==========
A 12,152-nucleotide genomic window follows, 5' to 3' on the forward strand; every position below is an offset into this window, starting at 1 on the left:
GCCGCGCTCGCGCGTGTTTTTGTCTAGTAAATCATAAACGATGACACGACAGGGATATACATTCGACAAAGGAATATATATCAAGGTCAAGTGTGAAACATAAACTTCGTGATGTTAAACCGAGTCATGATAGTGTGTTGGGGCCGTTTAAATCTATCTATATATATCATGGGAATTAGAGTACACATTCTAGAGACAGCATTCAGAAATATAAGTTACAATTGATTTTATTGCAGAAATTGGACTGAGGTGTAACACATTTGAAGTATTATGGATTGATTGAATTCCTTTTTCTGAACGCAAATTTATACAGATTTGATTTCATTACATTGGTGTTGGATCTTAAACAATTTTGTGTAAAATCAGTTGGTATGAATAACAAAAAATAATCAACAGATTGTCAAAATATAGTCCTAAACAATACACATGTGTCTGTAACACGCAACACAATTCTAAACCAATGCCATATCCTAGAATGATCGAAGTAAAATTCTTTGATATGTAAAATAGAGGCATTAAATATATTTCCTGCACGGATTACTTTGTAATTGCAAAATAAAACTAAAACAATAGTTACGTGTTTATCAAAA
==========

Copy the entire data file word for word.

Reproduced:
A 12,152-nucleotide genomic window follows, 5' to 3' on the forward strand; every position below is an offset into this window, starting at 1 on the left:
GCCGCGCTCGCGCGTGTTTTTGTCTAGTAAATCATAAACGATGACACGACAGGGATATACATTCGACAAAGGAATATATATCAAGGTCAAGTGTGAAACATAAACTTCGTGATGTTAAACCGAGTCATGATAGTGTGTTGGGGCCGTTTAAATCTATCTATATATATCATGGGAATTAGAGTACACATTCTAGAGACAGCATTCAGAAATATAAGTTACAATTGATTTTATTGCAGAAATTGGACTGAGGTGTAACACATTTGAAGTATTATGGATTGATTGAATTCCTTTTTCTGAACGCAAATTTATACAGATTTGATTTCATTACATTGGTGTTGGATCTTAAACAATTTTGTGTAAAATCAGTTGGTATGAATAACAAAAAATAATCAACAGATTGTCAAAATATAGTCCTAAACAATACACATGTGTCTGTAACACGCAACACAATTCTAAACCAATGCCATATCCTAGAATGATCGAAGTAAAATTCTTTGATATGTAAAATAGAGGCATTAAATATATTTCCTGCACGGATTACTTTGTAATTGCAAAATAAAACTAAAACAATAGTTACGTGTTTATCAAAA